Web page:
Institutional perspective on introducing enterprise architecture : The case of the Norwegian hospital sector
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Original versionAjer, A. K. S. (2020). Institutional perspective on introducing enterprise architecture: The case of the Norwegian hospital sector (Doctoral thesis). University of Agder, Kristiansand.
The findings from this thesis point to the incongruence between the characteristics of EA and the healthcare domain as specific tensions among the EA logic and different professional logics as a source of deviation. The incongruence comes from the long-term plan-driven EA approach versus healthcare traditions and needs for ad-hoc initiatives. Other themes stem from the EA logic of process standardisation, which poses challenges in gaining acceptance and trust that the processes dinscribe appropriate clinical knowledge and provide support for local variations. Moreover, the EA vision of data integration across organisational units and across IS has implications for concerns about privacy and protection of sensitive data, but this can collide with the healthcare view on patient safety and the need for mission-critical data. This dissertation makes several contributions to research and practice. First, it augments the EA research stream by offering rich insights and specific implications related to challenges of EA institutionalisation in healthcare. A description of the enterprise architects’ logics and the EA logic supplements the EA knowledge base. Likewise, it presents a model of a predicted evolution of the EA initiatives through the phases of optimism, resistance, decline and finally, reconsolidation of the most persistent ones, unless firm mandates are established from the start. Furthermore, the study provides a model that illustrates how coexisting institutional logics maintain their distinct character while allowing compromises that shape EA operationalisation. The model shows a set of scenarios for settling tensions in project decisions. In these scenarios, EA is foregrounded, blended with other available institutional logics or suppressed. Second, this dissertation contributes to an enhanced theoretical and empirical understanding of EA institutionalisation, where regulative, normative and culturalcognitive elements create and maintain EA as an institution, and unsurprisingly, the organisational response impedes the institutionalisation process. The organisational response can be explained by selective activated institutional logics among the actors. However, with targeted institutional work from the actors that want EA to be institutionalised, the process can be reinforced. This thesis also offers some practical suggestions at the national policy level. First, financial arrangements should be assessed to encourage broader involvement from the sub-organisations. Second, through active ownership, they can address the need for enhanced EA understanding and should secure the education of the actors, not the least at the executive level, together with the targeted hires. Furthermore, the need for organisational changes related to EA is under-communicated. The thesis also makes practical suggestions to deal with the challenges, the incongruence and the consequent tensions, mainly by finding solutions that balance between the institutional logics of EA and of healthcare.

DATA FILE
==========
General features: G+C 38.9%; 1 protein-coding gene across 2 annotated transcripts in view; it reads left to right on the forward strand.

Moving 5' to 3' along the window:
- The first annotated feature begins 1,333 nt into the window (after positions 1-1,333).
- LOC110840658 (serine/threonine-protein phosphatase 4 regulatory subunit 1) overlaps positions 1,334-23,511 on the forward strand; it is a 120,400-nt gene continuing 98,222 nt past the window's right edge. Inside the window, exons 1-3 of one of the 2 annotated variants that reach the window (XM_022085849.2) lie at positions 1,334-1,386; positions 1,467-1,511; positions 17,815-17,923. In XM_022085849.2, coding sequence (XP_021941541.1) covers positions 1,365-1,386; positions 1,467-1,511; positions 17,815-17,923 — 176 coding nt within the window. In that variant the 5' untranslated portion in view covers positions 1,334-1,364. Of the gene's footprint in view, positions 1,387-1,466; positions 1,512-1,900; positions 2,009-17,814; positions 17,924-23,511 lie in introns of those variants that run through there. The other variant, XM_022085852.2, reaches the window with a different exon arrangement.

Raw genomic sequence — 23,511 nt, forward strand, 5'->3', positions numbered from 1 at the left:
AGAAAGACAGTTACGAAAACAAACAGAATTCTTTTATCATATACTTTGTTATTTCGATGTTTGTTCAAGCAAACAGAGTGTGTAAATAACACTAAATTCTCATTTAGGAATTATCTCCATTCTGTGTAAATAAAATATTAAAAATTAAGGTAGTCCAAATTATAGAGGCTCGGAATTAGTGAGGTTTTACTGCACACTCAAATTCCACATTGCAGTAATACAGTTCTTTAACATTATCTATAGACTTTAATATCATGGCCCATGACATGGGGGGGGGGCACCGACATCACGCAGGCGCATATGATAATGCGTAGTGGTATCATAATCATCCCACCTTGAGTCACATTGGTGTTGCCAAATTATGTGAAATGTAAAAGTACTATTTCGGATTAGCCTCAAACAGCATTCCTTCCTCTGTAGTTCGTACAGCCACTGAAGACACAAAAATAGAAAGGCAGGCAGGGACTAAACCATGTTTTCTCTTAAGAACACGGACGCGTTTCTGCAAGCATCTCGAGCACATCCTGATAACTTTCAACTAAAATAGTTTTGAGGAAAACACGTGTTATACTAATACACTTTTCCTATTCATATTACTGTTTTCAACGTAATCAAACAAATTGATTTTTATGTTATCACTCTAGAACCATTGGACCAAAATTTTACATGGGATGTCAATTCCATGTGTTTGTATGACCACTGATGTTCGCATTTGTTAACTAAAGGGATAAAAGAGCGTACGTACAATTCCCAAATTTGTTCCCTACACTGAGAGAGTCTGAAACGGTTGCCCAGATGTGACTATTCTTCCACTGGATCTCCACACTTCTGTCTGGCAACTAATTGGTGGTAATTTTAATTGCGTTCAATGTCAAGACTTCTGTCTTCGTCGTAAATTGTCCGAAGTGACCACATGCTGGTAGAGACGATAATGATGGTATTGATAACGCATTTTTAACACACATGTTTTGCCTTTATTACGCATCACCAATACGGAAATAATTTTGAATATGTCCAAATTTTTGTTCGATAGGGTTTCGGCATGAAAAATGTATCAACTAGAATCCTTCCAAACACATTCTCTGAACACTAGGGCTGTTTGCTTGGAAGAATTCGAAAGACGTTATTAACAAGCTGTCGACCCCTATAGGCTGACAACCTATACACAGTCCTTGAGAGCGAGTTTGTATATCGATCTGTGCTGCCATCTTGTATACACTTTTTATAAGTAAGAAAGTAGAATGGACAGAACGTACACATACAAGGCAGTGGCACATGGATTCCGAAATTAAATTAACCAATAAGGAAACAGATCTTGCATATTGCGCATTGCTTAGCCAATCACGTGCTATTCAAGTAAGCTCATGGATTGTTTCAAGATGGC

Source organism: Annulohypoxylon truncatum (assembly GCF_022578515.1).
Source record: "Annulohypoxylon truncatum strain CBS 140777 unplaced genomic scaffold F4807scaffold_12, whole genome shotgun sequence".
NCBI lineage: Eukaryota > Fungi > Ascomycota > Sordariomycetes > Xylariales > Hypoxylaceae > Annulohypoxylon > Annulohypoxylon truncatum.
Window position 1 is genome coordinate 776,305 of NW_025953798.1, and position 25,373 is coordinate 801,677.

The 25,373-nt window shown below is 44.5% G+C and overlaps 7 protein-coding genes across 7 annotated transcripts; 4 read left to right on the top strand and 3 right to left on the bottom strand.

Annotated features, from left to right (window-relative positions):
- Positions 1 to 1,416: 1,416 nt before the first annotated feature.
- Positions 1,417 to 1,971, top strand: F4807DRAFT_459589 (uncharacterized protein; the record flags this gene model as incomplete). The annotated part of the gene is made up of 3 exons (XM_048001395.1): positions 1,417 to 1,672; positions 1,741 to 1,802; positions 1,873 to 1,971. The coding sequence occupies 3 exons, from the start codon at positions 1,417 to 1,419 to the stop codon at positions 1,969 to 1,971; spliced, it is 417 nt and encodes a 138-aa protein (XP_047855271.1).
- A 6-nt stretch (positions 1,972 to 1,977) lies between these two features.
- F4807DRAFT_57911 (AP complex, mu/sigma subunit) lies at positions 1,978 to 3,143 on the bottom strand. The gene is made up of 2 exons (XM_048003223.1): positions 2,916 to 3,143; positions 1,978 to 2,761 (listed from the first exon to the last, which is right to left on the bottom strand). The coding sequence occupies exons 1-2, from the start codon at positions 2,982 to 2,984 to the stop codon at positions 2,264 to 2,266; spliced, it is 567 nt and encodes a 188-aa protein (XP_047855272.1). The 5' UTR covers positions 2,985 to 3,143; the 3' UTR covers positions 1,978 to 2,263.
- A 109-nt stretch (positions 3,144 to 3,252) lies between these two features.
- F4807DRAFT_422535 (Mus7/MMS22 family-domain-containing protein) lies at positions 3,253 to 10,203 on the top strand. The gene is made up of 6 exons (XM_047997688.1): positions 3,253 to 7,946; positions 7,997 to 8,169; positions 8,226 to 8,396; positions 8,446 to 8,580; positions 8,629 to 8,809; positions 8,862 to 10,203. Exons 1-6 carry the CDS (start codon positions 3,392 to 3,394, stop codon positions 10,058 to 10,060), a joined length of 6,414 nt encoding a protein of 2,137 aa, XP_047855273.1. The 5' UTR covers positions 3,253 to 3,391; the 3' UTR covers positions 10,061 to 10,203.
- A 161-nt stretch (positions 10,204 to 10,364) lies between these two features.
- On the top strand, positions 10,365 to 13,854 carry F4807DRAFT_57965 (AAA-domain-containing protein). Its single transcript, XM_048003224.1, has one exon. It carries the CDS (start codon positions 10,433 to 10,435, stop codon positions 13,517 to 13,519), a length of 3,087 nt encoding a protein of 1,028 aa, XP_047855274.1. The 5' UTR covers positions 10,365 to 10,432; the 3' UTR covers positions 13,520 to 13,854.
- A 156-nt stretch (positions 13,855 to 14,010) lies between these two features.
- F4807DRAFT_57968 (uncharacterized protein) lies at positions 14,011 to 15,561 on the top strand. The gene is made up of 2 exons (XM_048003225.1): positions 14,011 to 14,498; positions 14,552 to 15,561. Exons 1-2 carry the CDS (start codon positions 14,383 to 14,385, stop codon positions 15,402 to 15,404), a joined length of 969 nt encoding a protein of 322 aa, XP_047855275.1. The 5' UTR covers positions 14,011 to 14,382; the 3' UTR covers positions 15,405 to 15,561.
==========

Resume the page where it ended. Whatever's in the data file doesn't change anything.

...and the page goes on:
Paper I, II, and III are not available as a part of the dissertation due to the copyright.
Has partsPaper I: Ajer, A. K. S. (2018). Enterprise architecture in healthcare and underlying institutional logics: A systematic literature review of IS research. In M. Tanabu & D. Senoo (Eds.), Pacis 2018 Proceedings - Opportunities and Challenges for the Digitized Society: Are We Ready?. https://aisel.aisnet.org/pacis2018/280. Published version. Full-text is not available in AURA as a separate file.
Paper II: Ajer, A. K. S. & Olsen, D. H. (2018). Enterprise Architecture Challenges: A Case Study of three Norwegian Public Sectors. In P. Bednar, U. Frank & K. Kautz (Eds.), European Conference on Information Systems: Beyond Digitization - Facets of Socio-Technical Change. https://aisel.aisnet.org/ecis2018_rp/51. Published version. Full-text is not available in AURA as a separate file.
Paper III: Ajer, A. K. S., Hustad, E. & Vassilakopoulou, P. (2018). Enterprise Architects’ Logics across Organizational Levels: A Case Study in the Norwegian Hospital Sector. In P. Kourouthanassis, P. Markopoulos, A. Pateli, N. Pouloudi, A. Pucihar & J. Vieira da Cunha (Eds.), Proceedings of the Twelfth Mediterranean Conference on Information Systems - Digital and social transformation for a better society. https://aisel.aisnet.org/mcis2018/6. Published version. Full-text is not available in AURA as a separate file.
Paper IV: Ajer, A. K. S., Hustad, E. & Vassilakopoulou, P. (2019). Enterprise Architecture in Hospitals: Resolving Incongruence Issues. In L. Ohno-Machado & B. Seroussi (Eds.), Health and Wellbeing e-Networks for All - Proceedings of the 17th World Congress on Medical and Health Informatics (264, p. 659-663). doi: http://dx.doi.org/10.3233/SHTI190305. Published version. Full-text is available in AURA as a separate file: https://hdl.handle.net/11250/2649329.
Paper V: Ajer, A. K. S. & Olsen, D. H. (2020). Enterprise Architecture Implementation Is a Bumpy Ride: A Case Study in the Norwegian Public Sector. Electronic Journal of e-Government, 17(2), 79-94. doi: http://dx.doi.org/10.34190/EJEG.17.2.002. Author´s accepted manuscript. Full-text is available in AURA as a separate file: .
Paper VI: Ajer, A. K. S. (Forthcoming). Enterprise Architecture and Institutional Pluralism: the case of the Norwegian hospital sector. Author´s submitted manuscript. Full-text is not available in AURA as a separate file.